GfP – Management Innovation Workbench

19. May 2008

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On April 28, 2008, GfP and FUNKENSPRUNG hosted a workbench discussion forum regarding Management Innovation:

Organisation 2.0 – Sustainable creation of value by an innovative organisation

You can’t build a company that is fit for the future unless you build a company that is fit for human beings!“

Gary Hamel – “the world’s leading expert on business strategy” (Fortune magazine ) and “the world’s reigning strategy guru” (The Economist) – in his latest bestseller “The Future of Management”, HBSP, 2007.

Companies that don’t innovate die! This radical statement is supported by strong efforts to innovate by most companies. In areas such as product and process innovation or strategic planning, innovation management has developed and tremendously improved over the last couple years – keyword “Open Innovation”. But what has happened to innovations in management practice itself? What role place management innovation within the innovation stack? How innovative must the company of the future be organized and lead? What is the role of employers and employees in such an innovation environment?

Those were just a few questions we discussed in an open form at our workbench.

“Die Presse” summed it up very nicely on May 10, 2008 – not much to add:

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Pictures from the evening.

Gesellschaft für Personalentwicklung – GfP

FUNKENSPRUNG

Innovation Lab Spaces01

by Bernhard Hoetzl


Management Innovation at Whole Foods Market

14. May 2008

To be honest: looking at the food retailing industry in general at a first glance, one would hardly imagine much of innovation. Usually it is high-tech companies such as Apple or Google that lead the attribute “Most Innovative”.

Nonetheless, Whole Foods Market, an American retailer, impressively proves that innovation, especially strategic and management innovation can be successfully implemented in any company of any industry:

“Founded in 1980 as one small store in Austin, Texas, Whole Foods Market® is now the world’s leading retailer of natural and organic foods, with more than 270 stores in North America and the United Kingdom. To date Whole Foods Market remains uniquely mission driven: We’re highly selective about what we sell, dedicated to stringent Quality Standards, and committed to sustainable agriculture.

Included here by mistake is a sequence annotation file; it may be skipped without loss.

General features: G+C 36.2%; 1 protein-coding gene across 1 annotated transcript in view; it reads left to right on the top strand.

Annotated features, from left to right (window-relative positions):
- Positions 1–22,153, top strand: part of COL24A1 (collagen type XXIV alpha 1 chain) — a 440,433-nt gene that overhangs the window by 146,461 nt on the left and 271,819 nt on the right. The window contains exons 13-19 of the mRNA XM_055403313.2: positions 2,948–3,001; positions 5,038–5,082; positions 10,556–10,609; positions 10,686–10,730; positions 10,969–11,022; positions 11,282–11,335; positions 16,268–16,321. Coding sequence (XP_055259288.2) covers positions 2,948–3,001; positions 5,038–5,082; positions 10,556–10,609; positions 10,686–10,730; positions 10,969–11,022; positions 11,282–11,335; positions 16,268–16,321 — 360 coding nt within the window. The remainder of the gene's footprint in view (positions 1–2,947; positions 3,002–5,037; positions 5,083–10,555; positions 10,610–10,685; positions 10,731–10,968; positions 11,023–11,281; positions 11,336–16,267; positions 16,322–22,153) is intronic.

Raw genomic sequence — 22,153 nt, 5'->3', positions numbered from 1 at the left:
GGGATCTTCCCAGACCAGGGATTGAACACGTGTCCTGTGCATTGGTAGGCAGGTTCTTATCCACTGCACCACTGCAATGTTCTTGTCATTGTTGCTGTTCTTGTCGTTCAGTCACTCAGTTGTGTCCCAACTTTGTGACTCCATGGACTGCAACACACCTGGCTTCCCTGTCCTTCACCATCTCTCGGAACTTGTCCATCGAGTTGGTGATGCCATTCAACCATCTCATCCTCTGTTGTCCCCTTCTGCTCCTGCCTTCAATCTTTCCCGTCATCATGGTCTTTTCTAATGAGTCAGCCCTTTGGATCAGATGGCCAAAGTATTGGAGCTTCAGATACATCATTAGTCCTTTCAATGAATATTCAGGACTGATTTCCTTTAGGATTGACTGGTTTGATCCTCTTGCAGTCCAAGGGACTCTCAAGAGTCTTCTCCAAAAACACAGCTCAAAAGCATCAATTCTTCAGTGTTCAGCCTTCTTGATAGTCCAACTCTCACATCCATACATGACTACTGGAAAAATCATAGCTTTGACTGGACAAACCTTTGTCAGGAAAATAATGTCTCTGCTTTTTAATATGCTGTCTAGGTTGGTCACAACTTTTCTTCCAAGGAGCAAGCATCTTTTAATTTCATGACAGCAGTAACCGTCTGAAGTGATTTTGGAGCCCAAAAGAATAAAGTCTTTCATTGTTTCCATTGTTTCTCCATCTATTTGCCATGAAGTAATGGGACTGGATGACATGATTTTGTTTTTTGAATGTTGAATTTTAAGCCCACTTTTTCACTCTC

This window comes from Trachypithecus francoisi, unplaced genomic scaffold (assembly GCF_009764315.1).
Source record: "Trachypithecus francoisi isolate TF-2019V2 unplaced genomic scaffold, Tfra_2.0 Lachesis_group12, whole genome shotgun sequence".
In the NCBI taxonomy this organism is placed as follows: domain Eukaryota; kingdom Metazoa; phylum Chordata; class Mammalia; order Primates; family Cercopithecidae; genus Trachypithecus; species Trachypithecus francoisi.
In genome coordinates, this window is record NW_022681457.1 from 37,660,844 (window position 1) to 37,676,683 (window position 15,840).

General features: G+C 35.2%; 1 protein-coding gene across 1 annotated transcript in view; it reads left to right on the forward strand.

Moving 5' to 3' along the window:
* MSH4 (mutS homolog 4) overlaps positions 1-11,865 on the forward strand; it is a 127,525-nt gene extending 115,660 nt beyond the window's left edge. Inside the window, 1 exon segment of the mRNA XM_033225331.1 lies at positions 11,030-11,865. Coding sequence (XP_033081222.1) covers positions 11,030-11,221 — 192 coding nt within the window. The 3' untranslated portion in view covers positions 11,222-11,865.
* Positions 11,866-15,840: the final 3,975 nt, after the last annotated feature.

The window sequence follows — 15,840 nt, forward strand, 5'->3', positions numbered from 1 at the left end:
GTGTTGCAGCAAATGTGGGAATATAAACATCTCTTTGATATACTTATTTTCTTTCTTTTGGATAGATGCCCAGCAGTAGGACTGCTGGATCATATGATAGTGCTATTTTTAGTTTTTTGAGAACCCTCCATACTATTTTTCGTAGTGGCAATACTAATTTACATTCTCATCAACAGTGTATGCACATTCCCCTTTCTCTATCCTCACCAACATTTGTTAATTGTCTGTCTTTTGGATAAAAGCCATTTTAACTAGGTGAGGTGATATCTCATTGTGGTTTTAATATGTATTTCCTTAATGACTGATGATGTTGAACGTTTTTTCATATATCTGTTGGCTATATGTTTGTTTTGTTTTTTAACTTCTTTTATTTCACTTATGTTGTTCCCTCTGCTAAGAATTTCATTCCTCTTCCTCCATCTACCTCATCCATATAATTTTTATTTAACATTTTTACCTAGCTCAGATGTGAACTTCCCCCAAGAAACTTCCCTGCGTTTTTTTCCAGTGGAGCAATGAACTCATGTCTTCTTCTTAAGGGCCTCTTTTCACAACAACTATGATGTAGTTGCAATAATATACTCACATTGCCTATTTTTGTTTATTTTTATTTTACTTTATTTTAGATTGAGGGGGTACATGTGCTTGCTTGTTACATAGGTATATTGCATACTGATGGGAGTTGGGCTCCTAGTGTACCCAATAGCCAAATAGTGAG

We believe in a virtuous circle entwining the food chain, human beings and Mother Earth: each is reliant upon the others through a beautiful and delicate symbiosis.” (http://www.wholefoodsmarket.com)


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What we find innovative about Whole Foods Market? The management’s lateral and out of the box style of organising and running the business.

Curious about their unique way to manage the stores – i.e. teams are fully responsible and autonomous to decide about their area, for example the seafood department in the store – I decided to check out one of their view markets in Europe, the one on High Street Kensington in London.

What I found was amazing – a gigantic super market for organic food and specialities, most aesthetically presented in a tremendous variety and appealing environment. I had the choice to pick out of ten (!) different types of tomatoes, some of them I have never seen before in my life, or more than 100 different types of cheese from seven continents.

Whole Foods Market is well known for it’s unique management innovation approach and has been highly successful by doing so – a visit to one of their stores will make this clear to you immediately and should get you to thinking about the potentials of management innovation in your company.

by Bernhard Hoetzl


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Launch of MLabs at London Business School

13. May 2008

On May 2nd, 2008, I was invited to London Business School’s launch of Labzone: